Perhaps this is why we are drawn to structure and order; is necessary in society, and for many people it is necessary in day to day planning and living. Geometry, being present in many aspects of our lives, even down to the clothes we wear, could play more of a role in how we feel and what we think than we realise. 

In Design Aesthetics: Principles of Pleasure in Design, Paul Hekkert discusses the meaning of aesthetics, and argues that works of art are mostly produced for the purpose of gratifying the senses (Hekkert, P. 2006).  This could go doubly for textiles, whose tactile and visual experience combines to produce a stronger reaction. But is there a deeper logic at work in the things we are drawn to? Hekkert also raises the question of why we like certain objects—what is it about a pattern or the feel of a product that reaches us on a deeper level than the purely visual? Something well-structured could subliminally tell us that it is sturdy and safe. A geometric pattern can also imply stability and structure, and bring comfort in its repetition and order. Hekkert writes:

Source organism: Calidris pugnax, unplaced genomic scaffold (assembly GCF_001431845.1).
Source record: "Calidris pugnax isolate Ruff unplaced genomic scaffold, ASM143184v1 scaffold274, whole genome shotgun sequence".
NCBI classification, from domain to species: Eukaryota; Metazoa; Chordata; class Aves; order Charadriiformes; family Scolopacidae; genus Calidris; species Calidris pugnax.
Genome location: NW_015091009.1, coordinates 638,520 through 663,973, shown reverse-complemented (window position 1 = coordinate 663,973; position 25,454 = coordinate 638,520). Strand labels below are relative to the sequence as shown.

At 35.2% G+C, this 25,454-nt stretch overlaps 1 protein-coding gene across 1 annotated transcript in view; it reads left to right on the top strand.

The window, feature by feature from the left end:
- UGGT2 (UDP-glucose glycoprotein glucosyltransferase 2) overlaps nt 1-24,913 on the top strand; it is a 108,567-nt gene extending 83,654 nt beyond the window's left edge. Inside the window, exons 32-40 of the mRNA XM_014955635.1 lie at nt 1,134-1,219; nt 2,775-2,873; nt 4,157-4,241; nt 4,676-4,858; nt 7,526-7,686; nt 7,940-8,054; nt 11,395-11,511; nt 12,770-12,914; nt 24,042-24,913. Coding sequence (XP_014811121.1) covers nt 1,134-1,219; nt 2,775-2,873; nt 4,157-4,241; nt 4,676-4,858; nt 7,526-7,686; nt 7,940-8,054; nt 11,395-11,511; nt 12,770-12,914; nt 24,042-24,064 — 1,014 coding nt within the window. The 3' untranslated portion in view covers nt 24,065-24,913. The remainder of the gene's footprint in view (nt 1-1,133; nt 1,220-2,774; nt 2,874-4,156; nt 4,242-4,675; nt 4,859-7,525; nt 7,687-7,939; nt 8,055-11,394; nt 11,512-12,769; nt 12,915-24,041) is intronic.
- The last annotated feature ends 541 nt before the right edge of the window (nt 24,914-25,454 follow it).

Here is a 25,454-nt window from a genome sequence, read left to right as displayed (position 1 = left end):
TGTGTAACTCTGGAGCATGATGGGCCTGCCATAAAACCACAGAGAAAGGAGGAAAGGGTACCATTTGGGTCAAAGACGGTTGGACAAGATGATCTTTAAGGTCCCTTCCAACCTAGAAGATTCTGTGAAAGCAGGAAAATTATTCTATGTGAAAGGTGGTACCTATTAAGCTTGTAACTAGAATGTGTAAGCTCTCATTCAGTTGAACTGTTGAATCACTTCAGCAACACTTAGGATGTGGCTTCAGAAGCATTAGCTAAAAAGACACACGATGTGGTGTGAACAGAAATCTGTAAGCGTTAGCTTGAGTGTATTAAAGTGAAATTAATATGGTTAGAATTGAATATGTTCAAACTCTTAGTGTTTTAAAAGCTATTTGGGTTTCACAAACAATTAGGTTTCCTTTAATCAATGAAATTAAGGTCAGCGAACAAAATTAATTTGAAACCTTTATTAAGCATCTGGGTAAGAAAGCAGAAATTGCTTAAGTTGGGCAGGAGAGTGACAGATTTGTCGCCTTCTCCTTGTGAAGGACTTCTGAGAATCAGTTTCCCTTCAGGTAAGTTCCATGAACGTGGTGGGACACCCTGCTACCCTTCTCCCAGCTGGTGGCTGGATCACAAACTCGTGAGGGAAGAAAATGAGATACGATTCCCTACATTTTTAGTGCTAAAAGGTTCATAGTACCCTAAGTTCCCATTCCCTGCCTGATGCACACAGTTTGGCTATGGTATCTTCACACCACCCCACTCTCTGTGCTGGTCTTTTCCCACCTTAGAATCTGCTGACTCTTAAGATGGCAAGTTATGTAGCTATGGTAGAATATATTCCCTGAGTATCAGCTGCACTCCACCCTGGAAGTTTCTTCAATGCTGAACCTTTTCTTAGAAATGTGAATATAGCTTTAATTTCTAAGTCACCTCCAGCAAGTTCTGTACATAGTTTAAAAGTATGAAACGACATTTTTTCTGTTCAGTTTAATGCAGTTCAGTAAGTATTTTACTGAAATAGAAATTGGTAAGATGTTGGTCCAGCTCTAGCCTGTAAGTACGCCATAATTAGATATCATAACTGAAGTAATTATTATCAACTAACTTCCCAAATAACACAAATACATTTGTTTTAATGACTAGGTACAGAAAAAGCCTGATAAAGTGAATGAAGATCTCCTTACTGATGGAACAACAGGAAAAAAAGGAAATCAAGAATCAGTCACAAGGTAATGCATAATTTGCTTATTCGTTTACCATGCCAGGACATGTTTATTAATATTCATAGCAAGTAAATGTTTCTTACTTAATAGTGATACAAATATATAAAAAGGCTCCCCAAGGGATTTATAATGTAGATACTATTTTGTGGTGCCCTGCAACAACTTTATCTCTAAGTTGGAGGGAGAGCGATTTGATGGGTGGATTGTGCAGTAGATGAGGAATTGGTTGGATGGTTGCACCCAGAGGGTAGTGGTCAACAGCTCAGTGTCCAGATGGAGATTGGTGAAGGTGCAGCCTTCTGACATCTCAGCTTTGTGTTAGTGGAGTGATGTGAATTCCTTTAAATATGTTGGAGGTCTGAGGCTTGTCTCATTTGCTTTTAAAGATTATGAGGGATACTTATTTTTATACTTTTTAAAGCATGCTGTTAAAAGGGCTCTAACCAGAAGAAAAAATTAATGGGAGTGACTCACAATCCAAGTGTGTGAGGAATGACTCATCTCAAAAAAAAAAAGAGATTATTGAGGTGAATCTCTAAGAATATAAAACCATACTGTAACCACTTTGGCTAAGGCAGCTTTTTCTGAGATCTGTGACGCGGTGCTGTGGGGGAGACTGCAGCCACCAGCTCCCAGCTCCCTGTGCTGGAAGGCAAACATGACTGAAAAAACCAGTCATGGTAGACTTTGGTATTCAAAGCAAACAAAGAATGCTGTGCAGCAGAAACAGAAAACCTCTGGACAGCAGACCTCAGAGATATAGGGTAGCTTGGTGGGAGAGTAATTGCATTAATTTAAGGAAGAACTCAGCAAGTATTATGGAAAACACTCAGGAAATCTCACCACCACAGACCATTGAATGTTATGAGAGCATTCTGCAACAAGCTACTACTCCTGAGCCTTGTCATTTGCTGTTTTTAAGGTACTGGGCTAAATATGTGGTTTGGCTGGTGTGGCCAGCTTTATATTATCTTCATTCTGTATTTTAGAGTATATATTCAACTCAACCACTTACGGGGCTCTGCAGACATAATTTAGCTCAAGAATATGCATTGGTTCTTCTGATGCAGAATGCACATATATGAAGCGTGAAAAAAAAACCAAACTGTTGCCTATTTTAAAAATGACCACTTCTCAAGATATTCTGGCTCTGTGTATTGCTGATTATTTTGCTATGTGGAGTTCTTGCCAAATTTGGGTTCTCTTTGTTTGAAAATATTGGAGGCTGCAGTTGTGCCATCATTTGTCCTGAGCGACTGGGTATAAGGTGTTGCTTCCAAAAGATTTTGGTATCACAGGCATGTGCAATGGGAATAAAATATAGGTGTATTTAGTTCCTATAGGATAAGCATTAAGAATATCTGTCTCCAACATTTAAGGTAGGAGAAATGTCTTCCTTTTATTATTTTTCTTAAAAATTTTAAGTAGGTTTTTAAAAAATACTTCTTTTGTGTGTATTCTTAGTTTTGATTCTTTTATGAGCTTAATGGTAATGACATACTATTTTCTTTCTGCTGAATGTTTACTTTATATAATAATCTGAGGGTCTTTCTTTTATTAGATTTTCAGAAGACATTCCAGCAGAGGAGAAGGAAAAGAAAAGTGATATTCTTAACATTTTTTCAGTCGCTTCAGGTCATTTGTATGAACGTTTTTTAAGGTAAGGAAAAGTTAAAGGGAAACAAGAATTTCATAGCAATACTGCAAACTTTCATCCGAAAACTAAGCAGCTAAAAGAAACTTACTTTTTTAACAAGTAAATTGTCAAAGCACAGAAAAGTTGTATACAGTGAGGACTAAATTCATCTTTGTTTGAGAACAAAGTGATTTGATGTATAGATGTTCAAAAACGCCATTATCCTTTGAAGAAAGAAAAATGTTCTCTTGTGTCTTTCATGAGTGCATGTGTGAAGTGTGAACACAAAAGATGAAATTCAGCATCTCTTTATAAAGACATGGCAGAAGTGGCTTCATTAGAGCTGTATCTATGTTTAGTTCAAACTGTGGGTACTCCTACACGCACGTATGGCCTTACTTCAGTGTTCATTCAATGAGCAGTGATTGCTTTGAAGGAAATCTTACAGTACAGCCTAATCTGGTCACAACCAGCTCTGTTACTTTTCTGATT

“As demonstrated, adaptations have evolved to serve functions beneficial to our survival. It would have been helpful for the development of these adaptations if things in the world around us that contribute to these functions were reinforced (Tooby & Cosmides, 2001). In other words, it must be beneficial for humans to seek cues or patterns that serve these adaptive functions. We therefore (have come to) derive (aesthetic) pleasure from patterns or features that are advantageous to these functions.”

If this is the case, then we instinctively look for recognisable or pleasing patterns as a way of choosing the safest, most beneficial course of action. It would be an interesting experiment to see if somebody wearing a geometric pattern and somebody wearing a randomised pattern influences how trustworthy or approachable others perceive them.